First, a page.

Thursday, February 14, 2013

Rabbi David Hartman Z"L - I Popped In

I say I popped in because it can hardly be called a shiva call - I was only there 10 minutes. You don't go to a shiva for 10 minutes. This is how it usually works:

You go in. You take a moment to assess the mood. If the family are drowning in grief and the mood is sombre you proceed in comfort and commiseration mode. If the family are cheering themselves up with amusing stories and anecdotes about the deceased you smile and add your stories to the collection. If there are a number of mourners they are often spread around the room to be able to talk to their own visitors. You join the circle of chairs around your friend, say a few nice words on entering the group and then go with the flow of conversation. It's not that hard despite the potential awkwardness of the situation. You stay for at least half an hour but not more than an hour unless it's an extremely close friend in which case you might stay all day.

Yesterday's shiva was a bit different. Three of the mourners live in my neighbourhood, I taught some of their children many years ago, I've been to their homes and we chat when we meet in the street. That's enough to warrant a shiva call. However, I also wanted to go because their late father was Rabbi David Hartman. A modern Jewish philosopher (The modern Jewish philosopher) and the most inspiring speaker I've ever had the honour of hearing in person. For me, the most inspiring figure in the modern Jewish world.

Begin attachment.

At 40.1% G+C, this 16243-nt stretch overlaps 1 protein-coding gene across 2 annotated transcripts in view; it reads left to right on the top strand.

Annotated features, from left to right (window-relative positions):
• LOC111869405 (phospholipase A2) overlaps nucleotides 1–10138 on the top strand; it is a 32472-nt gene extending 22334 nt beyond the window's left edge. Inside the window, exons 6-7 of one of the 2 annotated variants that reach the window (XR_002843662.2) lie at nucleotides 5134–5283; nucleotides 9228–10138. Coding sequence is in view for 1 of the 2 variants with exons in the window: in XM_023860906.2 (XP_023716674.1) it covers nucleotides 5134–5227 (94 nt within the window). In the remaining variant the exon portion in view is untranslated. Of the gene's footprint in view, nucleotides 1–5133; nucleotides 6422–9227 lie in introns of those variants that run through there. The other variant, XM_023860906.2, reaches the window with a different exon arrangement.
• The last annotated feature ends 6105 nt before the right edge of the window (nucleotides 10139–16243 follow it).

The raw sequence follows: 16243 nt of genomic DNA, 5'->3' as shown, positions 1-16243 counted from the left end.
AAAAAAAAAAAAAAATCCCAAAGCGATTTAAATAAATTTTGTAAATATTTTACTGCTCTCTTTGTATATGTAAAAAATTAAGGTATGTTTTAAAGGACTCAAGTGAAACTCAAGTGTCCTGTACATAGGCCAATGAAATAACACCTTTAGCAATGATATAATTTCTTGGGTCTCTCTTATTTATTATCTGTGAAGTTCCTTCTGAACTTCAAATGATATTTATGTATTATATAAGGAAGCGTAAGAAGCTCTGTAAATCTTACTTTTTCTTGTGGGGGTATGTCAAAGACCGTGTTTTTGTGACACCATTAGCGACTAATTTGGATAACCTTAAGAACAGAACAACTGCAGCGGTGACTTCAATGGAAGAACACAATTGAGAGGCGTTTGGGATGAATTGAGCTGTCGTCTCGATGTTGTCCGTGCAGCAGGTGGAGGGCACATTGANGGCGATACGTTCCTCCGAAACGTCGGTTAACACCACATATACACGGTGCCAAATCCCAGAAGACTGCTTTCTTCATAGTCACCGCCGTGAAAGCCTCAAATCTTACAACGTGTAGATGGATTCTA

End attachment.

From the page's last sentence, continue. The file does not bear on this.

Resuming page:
Rabbi David Hartman Z"L
In an age when religious fundamentalism is commandeering Jewish life and taking it out of the comfort zone of many many Jews who also want to live in the real world, David Hartman fought to get it back for us.  His friend, colleague and study partner Charlie Buckholtz wrote this description in The Rabbi Who hated Lies, an article in The Tablet:


"His Orthodox critics never understood that his criticism and creative reinterpretations of the tradition were not offered out of religious spite, or a desire to lead their adherents astray, but to protect Judaism and the Jewish people from them—from Orthodoxy’s corrupting distortions of the tradition, from their claims to exclusive authenticity. He knew the Orthodox leadership’s perpetual constrictions, prohibitions, and negative pronouncements left precious little room for modern Jews to find or create a meaningful Judaism for themselves. In that sense, he saw the Orthodox establishment as robbing the majority of the world’s Jews of access to their birthright.
‘I’m fighting a war,’ Hartman told me, ‘on the monopoly of certain people on truth, on the understanding of what Judaism is.’
“I’m fighting a war,” he told me, “on the monopoly of certain people on truth, on the understanding of what Judaism is.”
Ultimately, his war was over whether “authority”—whose obsessive focus among the Orthodox, particularly haredi fundamentalists he saw as a function of anxiety rather than piety—would be allowed to become the dominant Jewish religious category of the modern era. He felt tortured by the fact that the tradition had become the jurisdiction of fundamentalists, on whom it was mostly lost. He favored a more open-ended approach to religious life in which Jewish practice is treated as an open-ended field of experimentation. “I don’t want order!” I can remember him shouting. “I want vibrancy, passion, people to have a stake in it, lay claim to it, feel it’s theirs, it doesn’t belong to anybody else. There’s plenty of order in a graveyard.”"

I've long had similar thoughts that I've ranted in a very ineffectual manner to a few like-minded friends. I don't have what it takes to change the [Jewish] world or even make any waves. For that you need an intellectual powerhouse like David Hartman Z"L. I wanted, maybe even needed, to pay my respects.